Zack Morris: Justin Long is incredible, man. Like you said, it was a real blessing. I got to work with Justin … I think it was my third day of shooting. That was the first time we worked together. The scene that you are seeing on screen, how they pieced that together … I don’t know, because we were improvising for our lives.

For me, to feel settled enough to be able to do that requires a scene partner who is giving a handout to you to be able to do that. He would take a scene when you’re coming back at that and you are ending up somewhere completely different, but somehow it still works. He’s the master of bringing it back to where it needs to be, then going somewhere else and then you’re going on this journey with him. But I feel very, very blessed to be able to do that.

Miles, your character’s got a really impassioned line about being one of six gay people in a very small town. What were your first thoughts when you saw that line in the script and what was performing that like?

Miles McKenna: Thanks for asking. It was just so incredible. Major props go out to the writers and producers, Nick Stoller and Rob Letterman, for really creating such an impactful storyline for James. One reason why it makes it really impactful is because it’s one that centers a gay person’s struggle, but not a gay person’s trauma. He’s navigating a universal struggle that I think everyone can relate to, which was feeling confident in himself. Allowing an audience to see themselves in a person is only going to do good in the world and hopefully allow people to be a bit kinder to the Jameses that they see in their real lives. But yeah, it was really just so amazing to have that finale moment in Episode 3, outside of the dupes and everything that was action, to really have a moment with your best friend and be like, “We need to see each other.”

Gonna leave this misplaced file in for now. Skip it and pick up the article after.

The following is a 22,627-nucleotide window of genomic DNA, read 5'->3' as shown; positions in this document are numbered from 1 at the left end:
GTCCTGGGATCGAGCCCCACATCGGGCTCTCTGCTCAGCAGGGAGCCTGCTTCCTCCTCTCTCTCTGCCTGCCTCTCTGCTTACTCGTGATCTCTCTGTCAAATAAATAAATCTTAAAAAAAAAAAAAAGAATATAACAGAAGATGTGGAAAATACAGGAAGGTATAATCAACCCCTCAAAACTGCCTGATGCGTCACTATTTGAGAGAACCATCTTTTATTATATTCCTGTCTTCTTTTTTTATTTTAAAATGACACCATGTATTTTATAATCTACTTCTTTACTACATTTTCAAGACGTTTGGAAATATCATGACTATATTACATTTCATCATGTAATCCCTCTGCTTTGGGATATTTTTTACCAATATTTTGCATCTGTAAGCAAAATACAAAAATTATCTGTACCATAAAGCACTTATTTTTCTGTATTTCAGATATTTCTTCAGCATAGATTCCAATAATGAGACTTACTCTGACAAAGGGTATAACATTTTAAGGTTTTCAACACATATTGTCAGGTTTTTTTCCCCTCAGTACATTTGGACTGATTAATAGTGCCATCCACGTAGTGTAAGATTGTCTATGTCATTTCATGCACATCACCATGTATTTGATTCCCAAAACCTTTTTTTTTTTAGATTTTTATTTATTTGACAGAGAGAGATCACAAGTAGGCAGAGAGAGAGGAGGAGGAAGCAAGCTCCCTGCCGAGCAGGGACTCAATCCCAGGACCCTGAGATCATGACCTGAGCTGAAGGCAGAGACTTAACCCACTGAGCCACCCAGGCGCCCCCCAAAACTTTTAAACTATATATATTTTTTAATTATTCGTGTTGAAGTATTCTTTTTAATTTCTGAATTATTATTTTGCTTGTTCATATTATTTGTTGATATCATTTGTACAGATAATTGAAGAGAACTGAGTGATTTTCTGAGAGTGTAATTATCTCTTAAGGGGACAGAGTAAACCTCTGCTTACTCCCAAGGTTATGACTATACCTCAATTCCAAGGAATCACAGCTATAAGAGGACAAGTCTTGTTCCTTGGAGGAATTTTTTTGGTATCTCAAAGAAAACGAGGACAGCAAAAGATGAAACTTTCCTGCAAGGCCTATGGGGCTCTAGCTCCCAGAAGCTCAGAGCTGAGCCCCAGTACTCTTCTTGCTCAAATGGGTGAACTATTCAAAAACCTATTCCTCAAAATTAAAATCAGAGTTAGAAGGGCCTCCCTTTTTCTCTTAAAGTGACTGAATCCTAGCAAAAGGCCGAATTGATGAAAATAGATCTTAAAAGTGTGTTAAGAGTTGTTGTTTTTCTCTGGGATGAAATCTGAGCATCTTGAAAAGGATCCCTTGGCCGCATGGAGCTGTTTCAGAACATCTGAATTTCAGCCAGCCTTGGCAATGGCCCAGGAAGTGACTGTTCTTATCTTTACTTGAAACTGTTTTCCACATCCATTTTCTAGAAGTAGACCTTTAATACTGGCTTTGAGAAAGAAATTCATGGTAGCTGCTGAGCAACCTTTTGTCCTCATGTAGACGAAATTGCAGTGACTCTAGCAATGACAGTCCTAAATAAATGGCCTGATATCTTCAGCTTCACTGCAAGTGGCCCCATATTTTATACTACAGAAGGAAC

Lucas, in the later episodes, seems to take the events of the Slappy incident the hardest. How did you go about portraying that sense of sort of unresolved trauma?

Will Price: I would say, the biggest thing is that you can find a touchstone of how, as a person, you maybe have processed something difficult — or maybe in my own life when I’ve been in a situation where I can’t quite shake a feeling or an emotion just keeps coming up. I think the anxiety of things not seeming quite right is a very identifiable feeling as an actor. Then, when you couple that with really great situations that you’ve been put in by the writers, it makes things a lot easier because, all of a sudden, you’re not acting in a vacuum. You go, “Okay, well if this happened to me, how might I react?” Then, all of a sudden, your suspension of disbelief sort of takes hold.

At least for me, all I had to do was imagine, “Had these things happened to me, I’d probably not be doing well.” I think, as an actor, you just do your best to put yourself in that place and channel those emotions and then lean on good writing and good scene partners to carry you through it. I hope that people watch Lucas and the latter part of the show and see that this is someone that, sure, he’s been tormented by a dummy and by a ghost, but anyone that struggles with trying to move through trauma, they’re not alone in that. That’s why I watch things. It’s when you’re watching the screen, and you go, “Oh my gosh. I’ve felt like that before. How did they know?” It’s very heightened, but I hope the emotions ring true.